One of the most famous sons of Frigento was Marciano Di Leo (1751-1819), canon of the cathedral, historian, politician, poet, philosopher, author of Vesuvio, a work in verses dedicated to the Vesuvius’s eruption on August 8, 1779.
The interest of the work of Di Leo is based on the fact that it blends the scientific interest towards the natural phenomena, typical of the Enlightenment, with the classical nature of the poetic expression.
The intellectual from Frigento, even if in the limits of his personal education and the environmental context where he has acted, has undertaken a precociously holistic perspective that brings him, also in the historic and geographical production, to combine the first wail of ecology and environmental ethics with the perspectives of territory management, we would say today of right territory planning, forcing to improve his competences in the scientific field.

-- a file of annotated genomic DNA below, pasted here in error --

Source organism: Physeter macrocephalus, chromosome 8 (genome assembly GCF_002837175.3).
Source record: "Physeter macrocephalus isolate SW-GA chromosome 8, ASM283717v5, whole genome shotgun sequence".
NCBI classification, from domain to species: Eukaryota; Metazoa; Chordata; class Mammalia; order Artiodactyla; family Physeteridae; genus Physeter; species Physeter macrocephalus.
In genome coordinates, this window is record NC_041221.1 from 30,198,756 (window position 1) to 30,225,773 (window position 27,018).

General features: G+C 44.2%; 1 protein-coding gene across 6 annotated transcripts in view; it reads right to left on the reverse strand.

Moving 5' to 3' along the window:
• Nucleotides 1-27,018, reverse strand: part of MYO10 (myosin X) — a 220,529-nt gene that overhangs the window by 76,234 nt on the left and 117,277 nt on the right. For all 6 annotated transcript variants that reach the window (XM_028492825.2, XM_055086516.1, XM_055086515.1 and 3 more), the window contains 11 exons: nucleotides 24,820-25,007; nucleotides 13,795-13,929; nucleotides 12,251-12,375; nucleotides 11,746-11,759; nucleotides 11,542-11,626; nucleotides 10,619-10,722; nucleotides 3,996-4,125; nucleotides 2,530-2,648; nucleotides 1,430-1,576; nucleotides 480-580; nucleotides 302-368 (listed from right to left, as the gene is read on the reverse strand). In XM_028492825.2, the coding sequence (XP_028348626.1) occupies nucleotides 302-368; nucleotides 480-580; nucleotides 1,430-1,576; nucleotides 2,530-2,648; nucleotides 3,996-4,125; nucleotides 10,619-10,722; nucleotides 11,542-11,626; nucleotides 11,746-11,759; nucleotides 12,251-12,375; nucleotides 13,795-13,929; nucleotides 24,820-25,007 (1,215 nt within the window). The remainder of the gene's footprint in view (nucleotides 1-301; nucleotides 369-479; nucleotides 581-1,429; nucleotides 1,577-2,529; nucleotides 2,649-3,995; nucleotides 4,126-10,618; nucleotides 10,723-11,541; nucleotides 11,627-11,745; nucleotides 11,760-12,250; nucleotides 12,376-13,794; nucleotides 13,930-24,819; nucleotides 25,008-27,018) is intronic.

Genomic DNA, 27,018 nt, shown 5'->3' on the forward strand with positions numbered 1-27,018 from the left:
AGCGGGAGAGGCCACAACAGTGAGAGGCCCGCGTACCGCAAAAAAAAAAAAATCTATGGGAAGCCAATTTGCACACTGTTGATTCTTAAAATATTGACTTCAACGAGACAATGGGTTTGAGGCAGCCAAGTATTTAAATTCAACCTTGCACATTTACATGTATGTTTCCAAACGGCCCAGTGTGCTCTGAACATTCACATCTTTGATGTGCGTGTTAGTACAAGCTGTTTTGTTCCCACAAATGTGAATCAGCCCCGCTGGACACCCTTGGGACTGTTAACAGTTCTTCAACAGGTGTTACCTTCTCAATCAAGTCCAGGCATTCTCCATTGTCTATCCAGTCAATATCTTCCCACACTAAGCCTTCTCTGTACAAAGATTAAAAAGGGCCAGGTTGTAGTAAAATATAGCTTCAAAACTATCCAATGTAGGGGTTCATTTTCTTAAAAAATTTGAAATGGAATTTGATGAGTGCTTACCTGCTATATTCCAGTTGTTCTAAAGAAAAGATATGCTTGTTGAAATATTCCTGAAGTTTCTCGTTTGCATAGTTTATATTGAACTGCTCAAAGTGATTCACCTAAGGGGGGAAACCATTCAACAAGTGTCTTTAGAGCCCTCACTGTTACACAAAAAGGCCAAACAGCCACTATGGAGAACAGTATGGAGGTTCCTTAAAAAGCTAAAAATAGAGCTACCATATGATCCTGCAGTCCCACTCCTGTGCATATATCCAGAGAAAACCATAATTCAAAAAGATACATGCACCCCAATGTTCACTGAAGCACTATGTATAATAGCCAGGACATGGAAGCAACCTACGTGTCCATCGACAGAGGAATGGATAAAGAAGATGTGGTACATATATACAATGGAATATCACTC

All-round intellectual, trained on the art works by Tasso, Virgil and Homer, Di Leo was nominated theologian canon of the cathedral of Frigento.
The work of the Canon Di Leo is not the usual chronicle of the eruption, to whom we are more often accustomed, but an authentic poem whose verses are of considerable literary depth and quality and that under certain aspects even speeds or heralds ‘The Broom’ by Giacomo Leopardi, with whom the parallelisms that can be presupposed are not few. However, in the poem of the Canon it is particularly relevant the sequence of natural phenomena, not only volcanic, happened with the eruption of the Vesuvius in August 1779.